Are you a leader of a ministry in the church? Perhaps a praise team leader, or the team lead for the greeter ministry or the grounds crew. If you have a leadership role of any type in the body of Christ, I have a guarantee for you:
Sooner or later you are going to hurt someone’s feelings!
I have been in churches for a good many years now, and must admit that I am still amazed at how frequently it happens. Someone’s attitude or attendance pattern or willingness to serve in the ministry changes. And when you are finally able to get them to be honest with you about what is going on, they detail how someone in leadership said something, or did something (usually both) that bruised their feelings. Now, in response, they have drawn away from whole-hearted participation in the ministry of the church.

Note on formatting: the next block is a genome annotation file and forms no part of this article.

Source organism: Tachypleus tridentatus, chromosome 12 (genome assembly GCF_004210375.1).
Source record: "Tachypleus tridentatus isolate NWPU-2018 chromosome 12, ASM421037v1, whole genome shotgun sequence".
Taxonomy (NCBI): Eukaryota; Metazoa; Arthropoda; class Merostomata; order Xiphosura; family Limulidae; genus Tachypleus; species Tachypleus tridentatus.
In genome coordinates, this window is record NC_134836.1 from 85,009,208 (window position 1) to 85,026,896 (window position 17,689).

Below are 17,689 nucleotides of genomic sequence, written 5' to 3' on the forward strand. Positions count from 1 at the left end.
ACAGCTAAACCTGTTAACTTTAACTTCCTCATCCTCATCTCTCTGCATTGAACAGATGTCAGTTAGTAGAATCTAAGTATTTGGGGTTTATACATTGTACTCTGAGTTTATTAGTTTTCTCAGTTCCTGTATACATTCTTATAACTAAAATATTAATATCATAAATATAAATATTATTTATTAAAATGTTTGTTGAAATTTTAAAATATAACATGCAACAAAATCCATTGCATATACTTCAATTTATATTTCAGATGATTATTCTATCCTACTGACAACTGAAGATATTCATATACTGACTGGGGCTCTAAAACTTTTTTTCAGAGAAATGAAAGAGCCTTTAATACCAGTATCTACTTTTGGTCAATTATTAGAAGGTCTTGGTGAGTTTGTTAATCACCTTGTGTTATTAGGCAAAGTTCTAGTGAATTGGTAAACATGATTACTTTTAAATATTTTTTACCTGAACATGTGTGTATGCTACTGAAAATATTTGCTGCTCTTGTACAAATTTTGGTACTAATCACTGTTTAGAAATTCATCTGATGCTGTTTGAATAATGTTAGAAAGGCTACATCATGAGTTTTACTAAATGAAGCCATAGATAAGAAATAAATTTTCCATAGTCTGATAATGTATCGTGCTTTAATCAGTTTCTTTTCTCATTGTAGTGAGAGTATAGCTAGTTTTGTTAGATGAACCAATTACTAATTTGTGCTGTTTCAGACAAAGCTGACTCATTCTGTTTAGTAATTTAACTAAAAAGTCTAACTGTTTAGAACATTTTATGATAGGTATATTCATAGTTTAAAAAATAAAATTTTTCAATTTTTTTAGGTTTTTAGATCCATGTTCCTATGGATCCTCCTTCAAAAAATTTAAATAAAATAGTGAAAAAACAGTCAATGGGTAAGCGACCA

Ironically, the leader who is blamed for the problem usually had no intention of causing any offense, and is often totally unaware that offense was taken. But leaders need to know that just by virtue of the delegated authority they have been entrusted with, everything they say and do has a disproportionate impact on those working under their leadership. Plus, many people (especially those who are less spiritually mature or less experienced in the church) have an unstated expectation that godly church leaders will always be perfect in treating workers with Christ-like love and consideration. When they feel that a leader has failed in that regard, their judgment can be harsh.